speedy spring frittata

speedy spring tomato, corn and basil frittata

On Monday nights I have the combination of meat-free Monday and after school football (soccer) to shape my dinner plans. I’m usually trying my best to delay a trip to the supermarket so dinner is often a mad rush to make something from what is in the fridge and freezer. This speedy spring frittata ticks all the boxes. It takes about 15 minutes to make and is packed full of flavours. You can play around with the fillings to suit what you have and what you like.

In case you are wondering, a frittata is an Italian omelette, known as a tortilla in Spain (not to be confused with a Mexican bread tortilla). When I was growing up my dad was the king of what he called a Spanish omelette. He’d make it to give my mum a night off and I have fond memories of eating it with baked beans in front of The Muppet Show on Sunday nights, drying my hair in front of the fire. This is an updated version of his original.

This recipe is a great brunch or breakfast dish. We often have it with bread and salad for lunch or dinner. My kids love cold wedges of it in their lunchboxes and it is a great portable picnic food too.

When we have people over, I like to serve it on a big board, cut into wedges and give people the option of wrapping their wedge in a silky slice of prosciutto or smoked salmon. Or I serve little chunks of it on a slice of buttered bread as a bite size appetizer. You can add a bowl of aïoli or romesco for people to smear onto their bread or frittata/tortilla.

Speedy spring frittata ingredients (serves 4 people)

Just cut the ingredients in half and use a 9 inch (20cm) frying pan to make this for 2 people.

  • 2 tablespoons butter (more tastes better and helps the frittata slide out of the pan)
  • 175g (1 cup or 6 oz) organic sweetcorn (frozen is best as it is picked and frozen at its sweetest)
  • around 250g (1 and a half cups) whole cherry tomatoes
  • 8 large free range eggs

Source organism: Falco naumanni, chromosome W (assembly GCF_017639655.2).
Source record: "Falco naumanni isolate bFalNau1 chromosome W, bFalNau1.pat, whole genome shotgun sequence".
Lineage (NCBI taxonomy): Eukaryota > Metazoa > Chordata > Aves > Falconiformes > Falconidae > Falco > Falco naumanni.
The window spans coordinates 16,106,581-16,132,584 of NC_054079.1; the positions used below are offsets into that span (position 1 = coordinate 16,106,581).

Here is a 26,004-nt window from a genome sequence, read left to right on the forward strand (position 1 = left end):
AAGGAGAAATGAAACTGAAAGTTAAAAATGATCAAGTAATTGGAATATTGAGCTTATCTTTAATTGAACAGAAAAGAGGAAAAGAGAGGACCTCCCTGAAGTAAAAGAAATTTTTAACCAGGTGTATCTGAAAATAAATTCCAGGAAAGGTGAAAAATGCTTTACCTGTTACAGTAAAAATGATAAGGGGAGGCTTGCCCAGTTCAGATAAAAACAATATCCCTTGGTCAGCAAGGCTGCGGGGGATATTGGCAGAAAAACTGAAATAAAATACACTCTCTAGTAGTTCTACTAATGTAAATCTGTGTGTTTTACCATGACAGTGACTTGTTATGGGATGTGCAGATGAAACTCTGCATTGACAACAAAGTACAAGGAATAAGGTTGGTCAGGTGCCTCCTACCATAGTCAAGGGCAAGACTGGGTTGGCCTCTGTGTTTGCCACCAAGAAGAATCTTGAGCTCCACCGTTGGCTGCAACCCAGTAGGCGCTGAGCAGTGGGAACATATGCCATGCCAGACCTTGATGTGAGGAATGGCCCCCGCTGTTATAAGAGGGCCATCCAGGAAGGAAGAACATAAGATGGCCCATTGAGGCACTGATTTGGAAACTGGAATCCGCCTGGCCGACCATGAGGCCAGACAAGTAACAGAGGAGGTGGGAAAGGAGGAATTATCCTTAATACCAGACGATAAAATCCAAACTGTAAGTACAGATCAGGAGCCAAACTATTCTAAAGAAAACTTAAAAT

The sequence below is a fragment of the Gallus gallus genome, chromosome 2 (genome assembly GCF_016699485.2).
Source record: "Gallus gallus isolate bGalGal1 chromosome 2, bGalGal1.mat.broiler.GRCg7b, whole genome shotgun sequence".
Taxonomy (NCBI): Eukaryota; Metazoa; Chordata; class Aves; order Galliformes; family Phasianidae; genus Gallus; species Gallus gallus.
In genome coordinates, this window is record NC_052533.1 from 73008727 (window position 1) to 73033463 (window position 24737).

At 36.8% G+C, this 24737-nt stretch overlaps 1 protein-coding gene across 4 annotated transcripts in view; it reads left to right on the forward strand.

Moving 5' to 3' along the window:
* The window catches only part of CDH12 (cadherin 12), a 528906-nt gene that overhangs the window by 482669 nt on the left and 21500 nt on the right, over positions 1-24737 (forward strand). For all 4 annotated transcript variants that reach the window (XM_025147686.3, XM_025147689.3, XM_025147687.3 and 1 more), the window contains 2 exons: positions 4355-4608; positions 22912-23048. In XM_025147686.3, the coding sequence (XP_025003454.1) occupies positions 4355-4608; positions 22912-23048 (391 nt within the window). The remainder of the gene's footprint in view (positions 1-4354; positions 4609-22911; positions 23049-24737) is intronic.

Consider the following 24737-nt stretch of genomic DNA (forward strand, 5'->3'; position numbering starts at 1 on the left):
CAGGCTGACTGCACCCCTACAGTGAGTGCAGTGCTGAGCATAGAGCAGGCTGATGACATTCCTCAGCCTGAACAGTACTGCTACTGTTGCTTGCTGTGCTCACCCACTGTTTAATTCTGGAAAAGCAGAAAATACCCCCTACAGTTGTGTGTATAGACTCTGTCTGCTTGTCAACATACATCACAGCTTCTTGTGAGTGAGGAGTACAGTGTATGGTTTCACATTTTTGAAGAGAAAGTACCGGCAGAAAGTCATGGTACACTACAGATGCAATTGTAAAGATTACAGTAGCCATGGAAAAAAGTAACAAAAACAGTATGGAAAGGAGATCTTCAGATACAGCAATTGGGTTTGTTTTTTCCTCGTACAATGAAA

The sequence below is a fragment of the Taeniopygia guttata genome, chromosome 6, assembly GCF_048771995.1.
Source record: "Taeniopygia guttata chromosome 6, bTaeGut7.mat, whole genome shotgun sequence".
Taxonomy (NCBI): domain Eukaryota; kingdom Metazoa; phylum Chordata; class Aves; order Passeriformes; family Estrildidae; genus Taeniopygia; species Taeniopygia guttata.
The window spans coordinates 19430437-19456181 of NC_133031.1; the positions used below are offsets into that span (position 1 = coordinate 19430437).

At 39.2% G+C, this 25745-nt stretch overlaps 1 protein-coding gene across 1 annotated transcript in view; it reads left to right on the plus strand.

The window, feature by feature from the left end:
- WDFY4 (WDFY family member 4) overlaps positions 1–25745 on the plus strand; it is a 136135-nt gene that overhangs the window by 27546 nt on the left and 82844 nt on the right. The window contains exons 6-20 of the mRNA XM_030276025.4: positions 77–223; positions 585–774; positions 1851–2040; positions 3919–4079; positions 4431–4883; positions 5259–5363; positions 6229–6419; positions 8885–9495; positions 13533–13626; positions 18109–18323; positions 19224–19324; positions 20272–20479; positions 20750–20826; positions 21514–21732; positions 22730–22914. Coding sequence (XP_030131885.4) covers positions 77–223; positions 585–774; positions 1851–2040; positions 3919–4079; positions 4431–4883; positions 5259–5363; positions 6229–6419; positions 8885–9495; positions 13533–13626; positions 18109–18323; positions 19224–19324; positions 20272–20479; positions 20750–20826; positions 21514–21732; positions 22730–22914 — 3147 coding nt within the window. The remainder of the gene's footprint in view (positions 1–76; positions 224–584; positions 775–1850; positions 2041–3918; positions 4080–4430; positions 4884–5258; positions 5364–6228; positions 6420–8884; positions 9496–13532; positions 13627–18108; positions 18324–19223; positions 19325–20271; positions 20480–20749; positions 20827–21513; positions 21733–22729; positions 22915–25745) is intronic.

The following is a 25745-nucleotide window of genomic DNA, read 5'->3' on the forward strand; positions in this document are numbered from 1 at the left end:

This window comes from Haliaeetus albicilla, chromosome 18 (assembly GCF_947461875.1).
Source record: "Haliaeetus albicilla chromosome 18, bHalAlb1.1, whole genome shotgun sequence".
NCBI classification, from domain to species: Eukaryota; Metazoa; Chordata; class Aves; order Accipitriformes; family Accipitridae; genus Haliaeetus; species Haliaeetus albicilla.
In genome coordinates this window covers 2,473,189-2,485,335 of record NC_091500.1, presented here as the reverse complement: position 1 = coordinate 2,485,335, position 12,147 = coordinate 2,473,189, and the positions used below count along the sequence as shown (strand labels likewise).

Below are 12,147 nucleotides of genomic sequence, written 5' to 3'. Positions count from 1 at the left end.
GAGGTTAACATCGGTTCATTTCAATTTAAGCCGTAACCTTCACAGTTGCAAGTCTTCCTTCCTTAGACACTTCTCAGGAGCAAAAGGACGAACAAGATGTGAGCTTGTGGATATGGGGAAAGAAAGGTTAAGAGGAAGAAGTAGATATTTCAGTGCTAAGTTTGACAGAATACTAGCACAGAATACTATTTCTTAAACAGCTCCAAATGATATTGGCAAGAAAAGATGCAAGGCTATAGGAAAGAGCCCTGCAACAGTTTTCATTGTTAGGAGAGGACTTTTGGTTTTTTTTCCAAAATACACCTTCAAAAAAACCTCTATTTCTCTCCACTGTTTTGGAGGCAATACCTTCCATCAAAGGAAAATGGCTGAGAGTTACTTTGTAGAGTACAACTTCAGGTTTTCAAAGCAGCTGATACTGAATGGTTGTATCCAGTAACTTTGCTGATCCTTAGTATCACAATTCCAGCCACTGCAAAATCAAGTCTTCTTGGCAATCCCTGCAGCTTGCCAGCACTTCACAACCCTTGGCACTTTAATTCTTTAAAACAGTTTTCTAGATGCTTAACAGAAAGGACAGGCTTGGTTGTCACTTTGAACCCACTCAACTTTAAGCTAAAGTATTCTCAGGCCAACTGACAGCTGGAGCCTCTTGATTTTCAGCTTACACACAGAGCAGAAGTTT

• 60g (2oz) of basil finely chopped, stalks and all
  • Zest of a lemon
  • 85g (3oz) soft mild goat cheese or feta
  • 1 teaspoon sea salt
  • A big pinch chilli flakes
  • 1 teaspoon freshly ground black pepper
  • Optional – a handful of leftover cooked new potatoes, cut into grape size chunks

To serve

Prosciutto, smoked salmon, buttered wholegrain bread, baguette slices, romesco sauce, aïoli, dressed arugula leaves.

To make your frittata:

  1. Put a deep, metal handled (around 30cm or 11 inch across), non stick frying pan on a medium high heat and melt the butter before adding the tomatoes and corn. Cook for around 5 minutes until the tomatoes soften slightly and the corn gets a little golden. If the corn is still frozen, just cook it for a couple of extra minutes. If you have leftover cooked new potatoes, now is a good time to add them.
  2. While the corn and tomatoes cook, take a large bowl or jug and whisk together the eggs then stir through the chunks of goats cheese, chopped basil, lemon zest, salt, chilli flakes and black pepper.
  3. Add the egg mixture to the corn and tomatoes and cook on a medium heat, gently scraping the sides and bottom of the pan with a silicone spatula to allow the uncooked eggs to flow underneath, about 4-5 minutes. Then stop stirring and continue to cook on a medium heat for about 3 minutes (this will depend on the size of your pan, cooking heat and temperature of your ingredients) until the frittata is around ¾ set with only a thin layer of liquid egg on the top.
  4. Heat your grill (broiler) and finish the frittata under that until the top is set – around 2 minutes.
  5. Run a spatula around the sides of the pan and loosen the frittata. Then put a cutting board on top of the pan, hold the bottom of the pan with a towel and quickly and confidently flip so that the board is under the pan and the frittata falls onto the board.
  6. Cut into pie-shaped slices and serve warm or at room temperature, never fridge cold. Leftovers should be allowed to cool and can then be wrapped in foil and kept in the fridge for 3 days.


You can now buy the equipment I use in this recipe through my shop. I’ve spent years testing my favourite bits of equipment so rest-assured that whatever I recommend is the best tool for the job and will give you great results without cluttering your kitchen with unused tools. I receive a small affiliate fee from Amazon if you buy via my link. The products don’t cost you any more. These small fees help me keep creating all the free content I share.

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